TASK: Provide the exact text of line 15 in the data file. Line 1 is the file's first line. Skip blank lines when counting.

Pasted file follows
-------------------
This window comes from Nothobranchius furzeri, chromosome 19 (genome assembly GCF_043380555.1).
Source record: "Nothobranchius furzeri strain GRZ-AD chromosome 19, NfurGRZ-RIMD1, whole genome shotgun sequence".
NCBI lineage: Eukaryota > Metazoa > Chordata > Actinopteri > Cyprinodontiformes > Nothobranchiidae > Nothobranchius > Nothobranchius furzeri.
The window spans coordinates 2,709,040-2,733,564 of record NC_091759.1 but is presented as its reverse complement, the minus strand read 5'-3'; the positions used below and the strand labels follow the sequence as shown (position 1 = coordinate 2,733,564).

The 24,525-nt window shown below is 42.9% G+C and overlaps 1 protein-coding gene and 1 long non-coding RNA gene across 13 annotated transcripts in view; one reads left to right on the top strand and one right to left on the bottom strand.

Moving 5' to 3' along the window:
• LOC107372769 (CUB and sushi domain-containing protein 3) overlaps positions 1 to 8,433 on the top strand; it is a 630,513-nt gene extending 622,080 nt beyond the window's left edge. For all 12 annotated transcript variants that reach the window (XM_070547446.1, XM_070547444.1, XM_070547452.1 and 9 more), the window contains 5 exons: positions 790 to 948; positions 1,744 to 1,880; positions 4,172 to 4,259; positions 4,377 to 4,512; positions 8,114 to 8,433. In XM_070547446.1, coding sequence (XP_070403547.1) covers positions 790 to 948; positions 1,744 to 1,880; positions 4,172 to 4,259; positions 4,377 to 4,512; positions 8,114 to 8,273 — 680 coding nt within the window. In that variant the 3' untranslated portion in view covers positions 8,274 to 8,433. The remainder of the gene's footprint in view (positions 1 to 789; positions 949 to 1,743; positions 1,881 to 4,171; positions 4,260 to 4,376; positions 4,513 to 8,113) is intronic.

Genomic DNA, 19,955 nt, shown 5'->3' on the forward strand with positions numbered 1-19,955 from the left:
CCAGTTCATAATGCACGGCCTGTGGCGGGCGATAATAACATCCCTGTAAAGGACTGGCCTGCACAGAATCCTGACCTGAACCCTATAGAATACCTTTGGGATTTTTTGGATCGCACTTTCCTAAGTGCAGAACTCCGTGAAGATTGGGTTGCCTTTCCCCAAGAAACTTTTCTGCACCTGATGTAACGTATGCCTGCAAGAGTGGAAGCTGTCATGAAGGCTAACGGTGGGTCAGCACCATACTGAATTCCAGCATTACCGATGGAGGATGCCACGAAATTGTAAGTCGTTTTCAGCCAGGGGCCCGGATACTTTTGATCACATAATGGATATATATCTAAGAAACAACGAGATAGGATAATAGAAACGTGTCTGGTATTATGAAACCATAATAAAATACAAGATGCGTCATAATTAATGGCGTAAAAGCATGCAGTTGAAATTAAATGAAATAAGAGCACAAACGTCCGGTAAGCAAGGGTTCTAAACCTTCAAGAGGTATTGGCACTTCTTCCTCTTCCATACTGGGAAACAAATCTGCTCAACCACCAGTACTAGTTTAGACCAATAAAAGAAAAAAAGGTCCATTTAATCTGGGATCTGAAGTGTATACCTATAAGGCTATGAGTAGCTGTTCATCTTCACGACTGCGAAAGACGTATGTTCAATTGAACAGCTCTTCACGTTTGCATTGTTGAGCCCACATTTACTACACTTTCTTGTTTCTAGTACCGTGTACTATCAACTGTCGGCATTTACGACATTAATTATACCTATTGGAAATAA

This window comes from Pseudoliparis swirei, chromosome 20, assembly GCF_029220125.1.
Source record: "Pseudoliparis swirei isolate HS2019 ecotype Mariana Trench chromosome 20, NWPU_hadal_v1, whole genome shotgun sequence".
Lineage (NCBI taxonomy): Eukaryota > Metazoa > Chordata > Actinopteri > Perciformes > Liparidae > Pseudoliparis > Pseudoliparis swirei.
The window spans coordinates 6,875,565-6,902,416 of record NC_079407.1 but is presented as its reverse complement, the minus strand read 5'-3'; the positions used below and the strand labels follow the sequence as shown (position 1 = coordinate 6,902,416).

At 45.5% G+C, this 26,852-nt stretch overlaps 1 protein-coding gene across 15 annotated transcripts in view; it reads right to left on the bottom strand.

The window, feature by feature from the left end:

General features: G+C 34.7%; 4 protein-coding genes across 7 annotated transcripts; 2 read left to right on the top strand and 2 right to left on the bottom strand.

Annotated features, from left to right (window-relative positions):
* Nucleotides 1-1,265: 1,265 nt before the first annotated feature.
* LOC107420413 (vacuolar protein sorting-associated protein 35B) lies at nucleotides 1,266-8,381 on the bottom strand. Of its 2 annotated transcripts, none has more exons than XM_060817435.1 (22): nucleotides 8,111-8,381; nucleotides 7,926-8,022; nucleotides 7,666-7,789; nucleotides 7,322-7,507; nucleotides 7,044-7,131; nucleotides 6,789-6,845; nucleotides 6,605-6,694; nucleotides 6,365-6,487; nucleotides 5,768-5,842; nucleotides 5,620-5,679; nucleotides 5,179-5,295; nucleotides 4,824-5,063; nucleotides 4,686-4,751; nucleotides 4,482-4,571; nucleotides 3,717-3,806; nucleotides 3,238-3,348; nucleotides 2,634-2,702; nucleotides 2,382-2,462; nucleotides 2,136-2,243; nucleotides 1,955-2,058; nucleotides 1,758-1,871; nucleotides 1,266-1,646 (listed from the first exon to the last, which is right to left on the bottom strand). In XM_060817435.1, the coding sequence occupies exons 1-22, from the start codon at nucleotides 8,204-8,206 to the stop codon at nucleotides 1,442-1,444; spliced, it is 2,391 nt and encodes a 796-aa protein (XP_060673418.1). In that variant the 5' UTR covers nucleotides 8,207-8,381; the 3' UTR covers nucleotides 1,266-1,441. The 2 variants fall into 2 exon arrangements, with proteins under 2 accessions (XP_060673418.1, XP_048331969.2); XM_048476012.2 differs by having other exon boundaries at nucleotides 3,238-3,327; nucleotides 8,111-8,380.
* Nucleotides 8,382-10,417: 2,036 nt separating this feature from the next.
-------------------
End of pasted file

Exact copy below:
The window, feature by feature from the left end: